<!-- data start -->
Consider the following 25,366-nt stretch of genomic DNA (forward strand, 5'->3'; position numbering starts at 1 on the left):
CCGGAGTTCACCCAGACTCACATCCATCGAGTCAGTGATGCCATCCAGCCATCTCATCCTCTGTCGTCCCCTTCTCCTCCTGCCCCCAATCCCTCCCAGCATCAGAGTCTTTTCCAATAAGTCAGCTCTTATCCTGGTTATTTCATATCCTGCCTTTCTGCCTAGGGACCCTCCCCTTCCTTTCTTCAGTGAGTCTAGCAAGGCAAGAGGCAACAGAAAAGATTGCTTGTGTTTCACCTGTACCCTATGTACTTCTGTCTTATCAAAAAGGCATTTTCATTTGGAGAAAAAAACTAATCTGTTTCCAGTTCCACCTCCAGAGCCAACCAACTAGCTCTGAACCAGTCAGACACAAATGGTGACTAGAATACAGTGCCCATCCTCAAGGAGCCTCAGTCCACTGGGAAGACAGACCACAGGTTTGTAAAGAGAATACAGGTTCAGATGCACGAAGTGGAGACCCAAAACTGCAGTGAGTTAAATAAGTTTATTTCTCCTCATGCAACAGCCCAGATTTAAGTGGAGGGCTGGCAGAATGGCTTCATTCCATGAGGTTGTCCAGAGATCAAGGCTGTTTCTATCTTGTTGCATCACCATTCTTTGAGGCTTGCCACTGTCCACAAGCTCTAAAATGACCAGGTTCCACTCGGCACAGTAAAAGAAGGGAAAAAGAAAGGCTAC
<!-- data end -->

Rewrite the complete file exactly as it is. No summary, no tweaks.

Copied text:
Consider the following 25,366-nt stretch of genomic DNA (forward strand, 5'->3'; position numbering starts at 1 on the left):
CCGGAGTTCACCCAGACTCACATCCATCGAGTCAGTGATGCCATCCAGCCATCTCATCCTCTGTCGTCCCCTTCTCCTCCTGCCCCCAATCCCTCCCAGCATCAGAGTCTTTTCCAATAAGTCAGCTCTTATCCTGGTTATTTCATATCCTGCCTTTCTGCCTAGGGACCCTCCCCTTCCTTTCTTCAGTGAGTCTAGCAAGGCAAGAGGCAACAGAAAAGATTGCTTGTGTTTCACCTGTACCCTATGTACTTCTGTCTTATCAAAAAGGCATTTTCATTTGGAGAAAAAAACTAATCTGTTTCCAGTTCCACCTCCAGAGCCAACCAACTAGCTCTGAACCAGTCAGACACAAATGGTGACTAGAATACAGTGCCCATCCTCAAGGAGCCTCAGTCCACTGGGAAGACAGACCACAGGTTTGTAAAGAGAATACAGGTTCAGATGCACGAAGTGGAGACCCAAAACTGCAGTGAGTTAAATAAGTTTATTTCTCCTCATGCAACAGCCCAGATTTAAGTGGAGGGCTGGCAGAATGGCTTCATTCCATGAGGTTGTCCAGAGATCAAGGCTGTTTCTATCTTGTTGCATCACCATTCTTTGAGGCTTGCCACTGTCCACAAGCTCTAAAATGACCAGGTTCCACTCGGCACAGTAAAAGAAGGGAAAAAGAAAGGCTAC